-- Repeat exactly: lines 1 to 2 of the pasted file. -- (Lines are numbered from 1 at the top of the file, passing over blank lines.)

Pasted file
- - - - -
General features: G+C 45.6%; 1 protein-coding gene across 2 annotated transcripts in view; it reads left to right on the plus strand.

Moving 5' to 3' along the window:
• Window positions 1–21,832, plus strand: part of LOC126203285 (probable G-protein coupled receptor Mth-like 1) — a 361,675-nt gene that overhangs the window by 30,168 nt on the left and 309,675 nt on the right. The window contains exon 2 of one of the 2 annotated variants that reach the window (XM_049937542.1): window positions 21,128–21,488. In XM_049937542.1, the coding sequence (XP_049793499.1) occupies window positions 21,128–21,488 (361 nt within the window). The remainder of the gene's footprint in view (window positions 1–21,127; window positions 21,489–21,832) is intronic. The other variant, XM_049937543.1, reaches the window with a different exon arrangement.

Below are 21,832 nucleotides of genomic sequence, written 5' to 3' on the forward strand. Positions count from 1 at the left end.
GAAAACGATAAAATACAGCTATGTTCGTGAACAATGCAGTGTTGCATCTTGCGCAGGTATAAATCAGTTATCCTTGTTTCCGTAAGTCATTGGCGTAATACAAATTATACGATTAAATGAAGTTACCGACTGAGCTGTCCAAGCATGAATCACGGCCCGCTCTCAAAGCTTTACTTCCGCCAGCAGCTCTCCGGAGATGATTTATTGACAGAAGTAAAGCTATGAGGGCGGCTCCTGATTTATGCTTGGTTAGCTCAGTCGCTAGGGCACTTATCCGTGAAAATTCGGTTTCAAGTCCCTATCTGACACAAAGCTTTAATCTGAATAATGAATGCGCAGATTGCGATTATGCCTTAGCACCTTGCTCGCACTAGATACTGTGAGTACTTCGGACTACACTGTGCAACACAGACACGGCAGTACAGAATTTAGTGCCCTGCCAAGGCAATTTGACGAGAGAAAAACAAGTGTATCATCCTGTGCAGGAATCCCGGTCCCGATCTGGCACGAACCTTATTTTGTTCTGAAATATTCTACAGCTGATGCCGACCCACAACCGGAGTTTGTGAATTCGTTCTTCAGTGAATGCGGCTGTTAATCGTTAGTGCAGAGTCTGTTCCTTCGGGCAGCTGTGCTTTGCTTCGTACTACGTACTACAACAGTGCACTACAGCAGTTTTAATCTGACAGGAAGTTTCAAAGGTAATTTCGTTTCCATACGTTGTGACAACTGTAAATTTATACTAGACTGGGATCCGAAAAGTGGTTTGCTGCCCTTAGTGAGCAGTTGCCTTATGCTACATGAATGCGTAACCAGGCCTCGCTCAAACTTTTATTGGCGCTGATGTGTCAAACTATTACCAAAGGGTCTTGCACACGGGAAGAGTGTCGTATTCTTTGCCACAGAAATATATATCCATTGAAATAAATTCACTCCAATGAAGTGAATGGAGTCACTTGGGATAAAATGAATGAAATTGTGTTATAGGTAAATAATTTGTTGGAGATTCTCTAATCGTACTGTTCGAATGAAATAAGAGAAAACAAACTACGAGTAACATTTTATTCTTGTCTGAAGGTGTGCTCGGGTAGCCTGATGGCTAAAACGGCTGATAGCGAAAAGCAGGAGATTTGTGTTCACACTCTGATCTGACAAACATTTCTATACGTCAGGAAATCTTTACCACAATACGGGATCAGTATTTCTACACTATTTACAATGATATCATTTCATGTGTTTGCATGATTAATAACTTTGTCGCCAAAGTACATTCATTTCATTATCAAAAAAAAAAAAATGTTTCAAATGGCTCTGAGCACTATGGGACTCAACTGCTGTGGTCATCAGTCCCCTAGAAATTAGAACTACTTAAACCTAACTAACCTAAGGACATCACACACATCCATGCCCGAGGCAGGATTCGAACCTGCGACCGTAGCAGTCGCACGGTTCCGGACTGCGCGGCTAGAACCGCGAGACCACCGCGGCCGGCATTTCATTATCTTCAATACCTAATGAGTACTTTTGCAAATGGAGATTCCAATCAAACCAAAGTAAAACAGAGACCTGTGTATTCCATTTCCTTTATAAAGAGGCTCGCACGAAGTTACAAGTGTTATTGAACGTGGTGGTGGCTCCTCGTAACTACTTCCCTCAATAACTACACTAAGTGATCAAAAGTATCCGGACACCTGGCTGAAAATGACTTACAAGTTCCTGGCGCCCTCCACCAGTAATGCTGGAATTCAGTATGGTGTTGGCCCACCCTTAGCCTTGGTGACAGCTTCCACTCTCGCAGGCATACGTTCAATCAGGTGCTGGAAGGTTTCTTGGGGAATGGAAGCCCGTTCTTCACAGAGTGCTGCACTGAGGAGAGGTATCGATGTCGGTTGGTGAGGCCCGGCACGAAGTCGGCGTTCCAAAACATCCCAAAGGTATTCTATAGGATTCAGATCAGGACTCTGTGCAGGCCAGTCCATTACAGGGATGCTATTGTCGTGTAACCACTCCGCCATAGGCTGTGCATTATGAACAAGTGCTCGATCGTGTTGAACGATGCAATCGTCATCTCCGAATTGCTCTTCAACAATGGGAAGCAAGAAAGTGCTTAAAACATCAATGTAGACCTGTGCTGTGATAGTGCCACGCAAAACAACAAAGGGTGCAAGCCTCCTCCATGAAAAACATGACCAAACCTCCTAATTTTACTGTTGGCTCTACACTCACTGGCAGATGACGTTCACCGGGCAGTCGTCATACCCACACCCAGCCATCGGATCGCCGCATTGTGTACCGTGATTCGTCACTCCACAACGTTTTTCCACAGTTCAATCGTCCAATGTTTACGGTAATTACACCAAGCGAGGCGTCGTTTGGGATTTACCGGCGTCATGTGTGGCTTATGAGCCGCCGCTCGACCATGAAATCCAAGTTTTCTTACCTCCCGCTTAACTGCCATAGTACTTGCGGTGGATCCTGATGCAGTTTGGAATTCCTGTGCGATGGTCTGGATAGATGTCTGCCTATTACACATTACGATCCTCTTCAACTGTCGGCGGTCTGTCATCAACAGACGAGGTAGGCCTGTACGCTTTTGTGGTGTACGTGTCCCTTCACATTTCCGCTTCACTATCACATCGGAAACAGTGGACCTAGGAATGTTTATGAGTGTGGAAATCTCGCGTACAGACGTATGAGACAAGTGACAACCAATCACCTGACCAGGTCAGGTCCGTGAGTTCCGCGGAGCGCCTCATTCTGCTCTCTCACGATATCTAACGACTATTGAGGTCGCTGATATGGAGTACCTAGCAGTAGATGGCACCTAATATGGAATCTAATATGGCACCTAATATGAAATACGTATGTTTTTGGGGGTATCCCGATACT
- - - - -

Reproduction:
General features: G+C 45.6%; 1 protein-coding gene across 2 annotated transcripts in view; it reads left to right on the plus strand.

Moving 5' to 3' along the window: